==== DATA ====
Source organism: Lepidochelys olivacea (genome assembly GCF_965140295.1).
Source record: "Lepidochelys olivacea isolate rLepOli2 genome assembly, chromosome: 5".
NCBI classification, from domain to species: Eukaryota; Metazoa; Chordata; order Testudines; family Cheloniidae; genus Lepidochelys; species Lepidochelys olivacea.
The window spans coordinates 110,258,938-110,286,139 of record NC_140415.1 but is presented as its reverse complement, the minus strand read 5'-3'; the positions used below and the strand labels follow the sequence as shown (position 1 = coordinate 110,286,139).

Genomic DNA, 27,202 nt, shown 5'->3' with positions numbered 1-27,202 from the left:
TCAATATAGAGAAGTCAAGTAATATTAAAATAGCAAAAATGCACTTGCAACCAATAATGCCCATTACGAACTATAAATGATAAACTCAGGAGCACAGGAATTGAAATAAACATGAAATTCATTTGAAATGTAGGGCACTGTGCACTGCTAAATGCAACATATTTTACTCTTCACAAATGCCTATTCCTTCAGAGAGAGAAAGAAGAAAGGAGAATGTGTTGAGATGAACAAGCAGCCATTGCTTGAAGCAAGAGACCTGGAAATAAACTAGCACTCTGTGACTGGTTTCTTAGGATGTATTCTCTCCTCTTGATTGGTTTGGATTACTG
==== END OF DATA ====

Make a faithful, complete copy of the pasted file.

Source organism: Lepidochelys olivacea (genome assembly GCF_965140295.1).
Source record: "Lepidochelys olivacea isolate rLepOli2 genome assembly, chromosome: 5".
NCBI classification, from domain to species: Eukaryota; Metazoa; Chordata; order Testudines; family Cheloniidae; genus Lepidochelys; species Lepidochelys olivacea.
The window spans coordinates 110,258,938-110,286,139 of record NC_140415.1 but is presented as its reverse complement, the minus strand read 5'-3'; the positions used below and the strand labels follow the sequence as shown (position 1 = coordinate 110,286,139).

Genomic DNA, 27,202 nt, shown 5'->3' with positions numbered 1-27,202 from the left:
TCAATATAGAGAAGTCAAGTAATATTAAAATAGCAAAAATGCACTTGCAACCAATAATGCCCATTACGAACTATAAATGATAAACTCAGGAGCACAGGAATTGAAATAAACATGAAATTCATTTGAAATGTAGGGCACTGTGCACTGCTAAATGCAACATATTTTACTCTTCACAAATGCCTATTCCTTCAGAGAGAGAAAGAAGAAAGGAGAATGTGTTGAGATGAACAAGCAGCCATTGCTTGAAGCAAGAGACCTGGAAATAAACTAGCACTCTGTGACTGGTTTCTTAGGATGTATTCTCTCCTCTTGATTGGTTTGGATTACTG